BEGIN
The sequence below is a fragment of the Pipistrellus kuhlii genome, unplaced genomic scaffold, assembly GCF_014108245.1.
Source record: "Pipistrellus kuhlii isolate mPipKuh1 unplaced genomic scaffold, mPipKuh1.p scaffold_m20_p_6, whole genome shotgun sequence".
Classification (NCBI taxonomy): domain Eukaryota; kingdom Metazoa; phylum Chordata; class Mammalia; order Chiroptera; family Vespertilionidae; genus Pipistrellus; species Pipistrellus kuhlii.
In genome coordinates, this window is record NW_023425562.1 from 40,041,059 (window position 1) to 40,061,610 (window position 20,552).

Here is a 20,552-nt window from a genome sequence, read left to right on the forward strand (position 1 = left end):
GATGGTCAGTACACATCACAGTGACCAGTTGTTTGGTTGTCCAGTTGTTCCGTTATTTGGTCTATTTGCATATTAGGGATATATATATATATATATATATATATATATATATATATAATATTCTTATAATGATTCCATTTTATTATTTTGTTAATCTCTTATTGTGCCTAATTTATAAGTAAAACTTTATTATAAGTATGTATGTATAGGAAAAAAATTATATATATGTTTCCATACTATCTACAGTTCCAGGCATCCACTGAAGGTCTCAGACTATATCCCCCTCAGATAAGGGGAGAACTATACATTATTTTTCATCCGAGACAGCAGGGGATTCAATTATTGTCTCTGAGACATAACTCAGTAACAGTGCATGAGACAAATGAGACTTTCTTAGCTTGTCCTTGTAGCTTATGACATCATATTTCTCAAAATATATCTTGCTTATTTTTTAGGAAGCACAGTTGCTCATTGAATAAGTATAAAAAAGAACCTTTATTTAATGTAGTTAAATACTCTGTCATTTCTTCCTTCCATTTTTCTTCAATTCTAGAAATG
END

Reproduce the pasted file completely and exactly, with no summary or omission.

The sequence below is a fragment of the Pipistrellus kuhlii genome, unplaced genomic scaffold, assembly GCF_014108245.1.
Source record: "Pipistrellus kuhlii isolate mPipKuh1 unplaced genomic scaffold, mPipKuh1.p scaffold_m20_p_6, whole genome shotgun sequence".
Classification (NCBI taxonomy): domain Eukaryota; kingdom Metazoa; phylum Chordata; class Mammalia; order Chiroptera; family Vespertilionidae; genus Pipistrellus; species Pipistrellus kuhlii.
In genome coordinates, this window is record NW_023425562.1 from 40,041,059 (window position 1) to 40,061,610 (window position 20,552).

Here is a 20,552-nt window from a genome sequence, read left to right on the forward strand (position 1 = left end):
GATGGTCAGTACACATCACAGTGACCAGTTGTTTGGTTGTCCAGTTGTTCCGTTATTTGGTCTATTTGCATATTAGGGATATATATATATATATATATATATATATATATATATATAATATTCTTATAATGATTCCATTTTATTATTTTGTTAATCTCTTATTGTGCCTAATTTATAAGTAAAACTTTATTATAAGTATGTATGTATAGGAAAAAAATTATATATATGTTTCCATACTATCTACAGTTCCAGGCATCCACTGAAGGTCTCAGACTATATCCCCCTCAGATAAGGGGAGAACTATACATTATTTTTCATCCGAGACAGCAGGGGATTCAATTATTGTCTCTGAGACATAACTCAGTAACAGTGCATGAGACAAATGAGACTTTCTTAGCTTGTCCTTGTAGCTTATGACATCATATTTCTCAAAATATATCTTGCTTATTTTTTAGGAAGCACAGTTGCTCATTGAATAAGTATAAAAAAGAACCTTTATTTAATGTAGTTAAATACTCTGTCATTTCTTCCTTCCATTTTTCTTCAATTCTAGAAATG